However large the capital cost appears up front, that cost will be minor compared to the alternative. That alternative is the vast amount of money which will need to be invested towards the, at best, short term solutions -- but in the long run, dead-end non-solutions -- from non-renewables, leaving the country only more economically impoverished and indebted, environmentally ruined, and politically vulnerable.
None of these is inevitable if the current energy crisis is viewed as a warning, a critical turning point, a crossroads, and, indeed, both an unprecedented and one-time opportunity to act urgently on a revolutionary transition to the renewable energy path. It is in their support for the transition that the other countries and their donor agencies can play a vital role, if they're truly interested in helping Bangladesh solve its energy crisis. Currently some support is being given to renewable energy projects, but nowhere close to the rate needed to make a transition. A much bigger push is needed for non-renewables. So, the motive and extent of collaboration will need to be examined. Genuine collaboration for a transition is necessary and welcome. It's good for Bangladesh and it's good for the world.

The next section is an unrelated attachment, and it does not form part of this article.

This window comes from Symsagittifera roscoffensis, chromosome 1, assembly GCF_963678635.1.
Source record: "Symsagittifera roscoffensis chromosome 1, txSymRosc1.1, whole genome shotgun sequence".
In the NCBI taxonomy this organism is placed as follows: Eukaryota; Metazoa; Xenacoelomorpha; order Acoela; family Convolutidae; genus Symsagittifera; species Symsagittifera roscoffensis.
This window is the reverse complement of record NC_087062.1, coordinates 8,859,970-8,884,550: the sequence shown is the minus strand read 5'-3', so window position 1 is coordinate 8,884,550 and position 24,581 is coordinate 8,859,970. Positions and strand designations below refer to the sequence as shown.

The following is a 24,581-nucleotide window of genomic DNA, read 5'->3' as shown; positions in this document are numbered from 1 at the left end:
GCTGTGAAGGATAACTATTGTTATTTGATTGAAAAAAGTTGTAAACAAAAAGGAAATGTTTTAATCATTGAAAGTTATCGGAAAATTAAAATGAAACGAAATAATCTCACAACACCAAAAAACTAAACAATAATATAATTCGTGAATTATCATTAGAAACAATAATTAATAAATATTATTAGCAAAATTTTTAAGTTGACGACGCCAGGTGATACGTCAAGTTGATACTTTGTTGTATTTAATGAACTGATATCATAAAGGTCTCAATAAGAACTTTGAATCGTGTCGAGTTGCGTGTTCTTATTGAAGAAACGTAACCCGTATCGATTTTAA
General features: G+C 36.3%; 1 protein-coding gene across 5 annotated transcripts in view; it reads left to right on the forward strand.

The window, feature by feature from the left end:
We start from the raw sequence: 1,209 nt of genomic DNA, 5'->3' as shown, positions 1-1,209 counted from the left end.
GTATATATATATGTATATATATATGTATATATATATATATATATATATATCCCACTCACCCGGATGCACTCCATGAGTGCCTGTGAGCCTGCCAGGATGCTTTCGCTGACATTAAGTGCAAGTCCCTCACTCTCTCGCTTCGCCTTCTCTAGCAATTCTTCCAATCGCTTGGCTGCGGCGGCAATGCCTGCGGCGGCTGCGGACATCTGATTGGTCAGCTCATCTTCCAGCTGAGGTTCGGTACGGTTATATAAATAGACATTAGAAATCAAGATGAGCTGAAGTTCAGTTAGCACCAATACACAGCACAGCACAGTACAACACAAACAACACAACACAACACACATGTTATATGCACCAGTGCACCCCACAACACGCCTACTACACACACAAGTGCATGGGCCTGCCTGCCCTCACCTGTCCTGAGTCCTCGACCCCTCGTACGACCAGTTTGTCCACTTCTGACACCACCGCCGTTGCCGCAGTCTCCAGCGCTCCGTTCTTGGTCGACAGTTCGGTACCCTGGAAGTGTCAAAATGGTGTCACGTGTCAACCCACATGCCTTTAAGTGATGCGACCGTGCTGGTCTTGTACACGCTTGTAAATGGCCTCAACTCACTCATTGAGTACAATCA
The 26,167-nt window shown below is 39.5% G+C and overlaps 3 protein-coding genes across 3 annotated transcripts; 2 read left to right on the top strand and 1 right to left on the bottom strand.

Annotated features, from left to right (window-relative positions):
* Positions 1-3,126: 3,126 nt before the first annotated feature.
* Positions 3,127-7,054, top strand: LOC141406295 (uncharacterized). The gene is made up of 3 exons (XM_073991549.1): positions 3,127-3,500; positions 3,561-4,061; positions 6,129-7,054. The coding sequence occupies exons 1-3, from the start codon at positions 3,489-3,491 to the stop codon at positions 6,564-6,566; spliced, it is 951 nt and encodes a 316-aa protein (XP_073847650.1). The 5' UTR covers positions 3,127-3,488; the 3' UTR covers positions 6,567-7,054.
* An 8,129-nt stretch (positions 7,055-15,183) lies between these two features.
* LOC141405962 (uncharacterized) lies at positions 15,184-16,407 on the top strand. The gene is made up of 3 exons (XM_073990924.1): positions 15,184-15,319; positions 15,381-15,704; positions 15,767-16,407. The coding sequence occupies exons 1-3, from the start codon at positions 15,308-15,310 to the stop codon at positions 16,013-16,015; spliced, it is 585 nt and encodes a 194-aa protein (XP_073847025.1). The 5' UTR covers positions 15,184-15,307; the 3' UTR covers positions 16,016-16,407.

Bangladesh's renewable energy mine offers such a promise. Contrary to the publicised notion that it will take a miracle to solve Bangladesh's energy crisis, it is indeed a "development" blunder of a miraculous proportion that such a crisis could be contrived in Bangladesh.